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Dictionary of World Biography
and he writes with directness and vigour. Two main
themes compose the story that runs through the eight
romances: (a) the tragic end of Arthur’s reign and the
breakup of the knightly brotherhood that gathered
at the Round Table; (b) Launcelot’s failure, through
sin, to find the Holy Grail (the cup used at the
Last Supper) and Galahad’s success. Almost all later
versions of the legends, e.g. Tennyson’s Idylls of the
King, are based on Malory (*Geoffrey of Monmouth.)
Reiss, E., Sir Thomas Malory. 1966.
Malouf, David George Joseph (1934– ). Australian
novelist and poet, born in Brisbane. His novels
include An Imaginary Life (1979), Fly Away Peter
(1982), Harland’s Half Acre (1984), The Great World
(1990) and Remembering Babylon (1993). Ransom
(2009) is a powerful adaptation, from The Iliad, of
Priam’s mission to reclaim the body of his son Hector
from Achilles. He wrote the libretto for Richard
Meale’s opera Voss (1986), based on Patrick *White’s
Malpighi, Marcello (1628–1694). Italian anatomist
and microscopist. He studied and (from 1666) was
a professor at Bologna University. Malpighi virtually
founded histology (including that of plants) and is
noted for his studies of the structure of the brain,
lungs, glands and liver and especially for extending
*Harvey’s work on the circulation of the blood, by
discovering the capillaries. He also investigated
muscular cells and wrote a treatise on the silkworm.
Adelmann, H., Marcello Malpighi and the Evolution
of Embryology. 5 vols. 1966.
Malraux, André (1901–1976). French writer and
politician. Having studied oriental languages he
accompanied an archaeological expedition to IndoChina 1923–25, where, as a Communist, he claimed
to have played an important part in Chinese politics
1925–27. He used his varied experiences in his novels,
e.g. Les Conquéants (1928) and La Condition humaine
(1933, winner of the Prix Goncourt) and L’Espoir
(1937). He commanded the foreign air corps fighting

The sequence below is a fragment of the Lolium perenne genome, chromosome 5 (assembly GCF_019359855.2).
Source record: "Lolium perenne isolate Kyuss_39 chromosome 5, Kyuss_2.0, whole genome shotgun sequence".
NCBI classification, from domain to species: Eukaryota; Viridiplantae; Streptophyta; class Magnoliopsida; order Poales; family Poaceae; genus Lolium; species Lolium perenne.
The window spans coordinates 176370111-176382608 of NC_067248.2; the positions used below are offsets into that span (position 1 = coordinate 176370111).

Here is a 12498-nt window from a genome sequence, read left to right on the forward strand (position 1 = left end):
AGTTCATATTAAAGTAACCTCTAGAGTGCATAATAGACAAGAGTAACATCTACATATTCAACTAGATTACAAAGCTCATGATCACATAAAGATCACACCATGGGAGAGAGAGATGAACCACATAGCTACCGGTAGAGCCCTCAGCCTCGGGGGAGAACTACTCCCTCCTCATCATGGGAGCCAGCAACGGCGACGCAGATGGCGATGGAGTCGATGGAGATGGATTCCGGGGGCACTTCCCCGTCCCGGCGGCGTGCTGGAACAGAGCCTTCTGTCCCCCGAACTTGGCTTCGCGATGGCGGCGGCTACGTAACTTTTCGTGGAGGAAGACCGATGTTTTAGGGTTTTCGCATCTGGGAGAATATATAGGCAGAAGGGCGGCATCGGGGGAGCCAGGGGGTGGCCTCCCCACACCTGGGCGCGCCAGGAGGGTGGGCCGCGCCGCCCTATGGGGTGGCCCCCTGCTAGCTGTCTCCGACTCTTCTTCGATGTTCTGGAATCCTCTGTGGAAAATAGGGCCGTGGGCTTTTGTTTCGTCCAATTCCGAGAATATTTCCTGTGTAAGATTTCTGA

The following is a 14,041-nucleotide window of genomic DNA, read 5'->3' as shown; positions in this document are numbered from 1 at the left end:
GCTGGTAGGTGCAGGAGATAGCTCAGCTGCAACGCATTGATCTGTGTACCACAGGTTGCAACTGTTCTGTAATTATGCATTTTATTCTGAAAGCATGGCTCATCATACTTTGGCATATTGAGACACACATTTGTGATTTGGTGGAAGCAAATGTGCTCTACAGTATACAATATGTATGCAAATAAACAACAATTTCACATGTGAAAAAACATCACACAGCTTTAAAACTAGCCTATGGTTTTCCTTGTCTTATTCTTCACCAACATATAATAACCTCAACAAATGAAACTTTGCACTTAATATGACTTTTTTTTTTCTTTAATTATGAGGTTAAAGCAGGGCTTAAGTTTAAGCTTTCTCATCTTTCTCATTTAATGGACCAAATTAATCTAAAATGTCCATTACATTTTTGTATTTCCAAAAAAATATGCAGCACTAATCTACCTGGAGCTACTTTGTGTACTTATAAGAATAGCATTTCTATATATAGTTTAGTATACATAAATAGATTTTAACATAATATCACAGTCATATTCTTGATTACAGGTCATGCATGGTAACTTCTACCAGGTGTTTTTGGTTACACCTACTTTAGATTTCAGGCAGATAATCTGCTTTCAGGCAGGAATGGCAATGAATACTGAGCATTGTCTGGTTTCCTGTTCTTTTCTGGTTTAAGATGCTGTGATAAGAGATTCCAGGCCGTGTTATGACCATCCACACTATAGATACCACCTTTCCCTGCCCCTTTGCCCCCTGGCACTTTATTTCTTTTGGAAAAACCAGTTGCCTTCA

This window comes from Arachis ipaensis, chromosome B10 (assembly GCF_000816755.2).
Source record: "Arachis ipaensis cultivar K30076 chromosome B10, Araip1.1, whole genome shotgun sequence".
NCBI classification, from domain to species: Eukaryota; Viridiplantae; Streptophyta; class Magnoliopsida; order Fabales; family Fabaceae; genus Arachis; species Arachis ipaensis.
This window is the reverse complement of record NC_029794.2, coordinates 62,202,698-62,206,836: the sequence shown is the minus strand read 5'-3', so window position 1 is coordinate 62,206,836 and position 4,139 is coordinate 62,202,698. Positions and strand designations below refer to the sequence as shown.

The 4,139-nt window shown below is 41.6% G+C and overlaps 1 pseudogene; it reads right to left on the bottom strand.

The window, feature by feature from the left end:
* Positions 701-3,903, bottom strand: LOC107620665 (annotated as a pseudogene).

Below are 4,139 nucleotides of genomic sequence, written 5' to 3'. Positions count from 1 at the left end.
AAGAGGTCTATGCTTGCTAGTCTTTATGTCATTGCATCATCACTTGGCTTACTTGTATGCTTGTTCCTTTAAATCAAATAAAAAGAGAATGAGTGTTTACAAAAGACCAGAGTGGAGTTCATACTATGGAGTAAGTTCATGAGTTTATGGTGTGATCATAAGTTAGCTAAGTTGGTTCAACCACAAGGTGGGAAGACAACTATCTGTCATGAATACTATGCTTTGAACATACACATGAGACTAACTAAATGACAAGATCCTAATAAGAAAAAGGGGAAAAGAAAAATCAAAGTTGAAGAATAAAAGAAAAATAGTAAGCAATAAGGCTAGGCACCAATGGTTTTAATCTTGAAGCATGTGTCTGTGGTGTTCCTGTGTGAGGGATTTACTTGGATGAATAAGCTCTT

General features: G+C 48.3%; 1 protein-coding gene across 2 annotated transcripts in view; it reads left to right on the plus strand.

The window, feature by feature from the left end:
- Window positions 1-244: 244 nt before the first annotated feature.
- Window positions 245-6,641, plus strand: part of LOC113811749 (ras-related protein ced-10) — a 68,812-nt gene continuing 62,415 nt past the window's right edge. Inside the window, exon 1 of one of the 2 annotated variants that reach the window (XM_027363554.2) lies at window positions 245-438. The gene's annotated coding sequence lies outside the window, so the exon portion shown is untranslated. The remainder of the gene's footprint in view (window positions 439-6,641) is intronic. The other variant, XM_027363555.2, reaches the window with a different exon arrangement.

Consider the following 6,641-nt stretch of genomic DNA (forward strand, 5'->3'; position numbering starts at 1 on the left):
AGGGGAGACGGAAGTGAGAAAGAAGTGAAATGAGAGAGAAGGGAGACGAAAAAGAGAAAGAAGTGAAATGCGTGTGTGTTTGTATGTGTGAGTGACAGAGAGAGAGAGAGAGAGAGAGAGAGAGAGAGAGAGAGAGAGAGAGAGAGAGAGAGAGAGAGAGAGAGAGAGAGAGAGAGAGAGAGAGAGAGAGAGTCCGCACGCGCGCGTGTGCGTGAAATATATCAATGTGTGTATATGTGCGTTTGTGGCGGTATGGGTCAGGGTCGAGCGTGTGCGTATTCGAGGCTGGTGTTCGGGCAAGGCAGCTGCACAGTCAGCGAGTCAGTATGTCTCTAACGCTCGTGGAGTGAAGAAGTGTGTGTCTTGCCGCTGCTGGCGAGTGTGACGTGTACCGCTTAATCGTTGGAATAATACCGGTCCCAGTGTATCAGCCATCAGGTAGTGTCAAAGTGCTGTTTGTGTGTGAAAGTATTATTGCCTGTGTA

against *Franco in the Spanish Civil War, and during
World War II became a leader of the French resistance
movement. As a friend and admirer of de *Gaulle, he
was Minister for Information 1945–46, 1958 and an
energetic and imaginative minister for cultural affairs
1958–69. His works on the psychology and history
of art include The Voices of Silence (1951, translated
1953) and Museum without Walls (1952–54, 1967).
Suares, G., Malraux: Past Present and Future. 1974.
Malthus, Thomas Robert (1766–1834). English
population theorist, born near Dorking. He
distinguished himself in mathematics at Cambridge,
where he became (1797) a Fellow of Jesus College.
Meanwhile he had taken holy orders and led a county
clergyman’s life in Surrey until (1805) he became a
teacher at Haileybury College, where he worked for
the rest of his life. In his famous Essay on the Principle
of Population (published anonymously in 1798 and
revised in 1803) he argued that population tends
to increase at a geometric ratio (each generation
can double up) while the means of subsistence only
increases incrementally (at an arithmetic ratio), and
that the only constraints to population growth were
famine, war, disease, celibacy, infanticide and the
‘vicious practice’ of contraception. When Malthus
wrote, world population was 800 million. (By March
2012 it was 7.0 billion, most living far longer and
consuming more than people of Malthus’s time.)
Marxists and Catholics both attacked Malthus for
his complacent acceptance of high death rates for
the poor. He ignored the impact of technology in
agriculture, although the problems of water supply
and inadequate soil for farming are increasingly
serious. *Darwin’s concept of ‘the survival of the
fittest’ was influenced by his reading of Malthus.
Bonar, J., Malthus and His Work. 1966.
Malvern, Godfrey Martin Huggins, 1st Viscount
(1883–1971). Rhodesian politician, born in Bexley,
Kent. He practised as a doctor in Rhodesia from
1911, both before and after his service in the RAMC
during World War I, and became a Member of
the Legislative Assembly of Southern Rhodesia in
1923. He was Prime Minister of Southern Rhodesia
1933–53 and then of the newly formed Federation
of Rhodesia and Nyasaland 1953–56.
Mamum (Abul Abbas Abdallah al Mamum) (786–
833). Abbasid caliph of Baghdad 809–33. Son of
*Harun al-Raschid, politically his reign was troubled,
but it was a time of great intellectual distinction as
Mamum encouraged learning, especially the study
of Greek science. Many Greek works were preserved
through their translation into Arabic in his ‘House of
Wisdom’ (founded 830), where he gathered together
the leading scholars of his day.
Mandela, Nelson Rolihlahia (1918–2013). South
African political leader, born in Mvezo, Cape
Province. A Xhosa, and a chief of the Tembu clan,
he rejected tribal life, but was often called Mandiba,
his Xhosa name. Educated at the University College
of Fort Hare and the University of Witwatersrand,
he became a lawyer in Johannesburg (1952) and
national organiser of the African National Congress
(ANC). In 1958 he married Winnie (Nomzano
Zaniewe) Madikizela (1936– ). After a long trial for
treason (1956–61) he was acquitted in 1961. He was
sentenced to five years’ jail in 1962 for ‘incitement’
and leaving South Africa without permission. In
1964 he was sentenced to life imprisonment, after
a long trial at Rivonia, on a charge of sabotage and
conspiracy. He survived 27 years in prison, (14 at
Robben Island) without deterioration, renounced
thoughts of retribution and assumed the moral
leadership of the ANC while Oliver Tambo (1917–
1993) ran the organisation from London. Following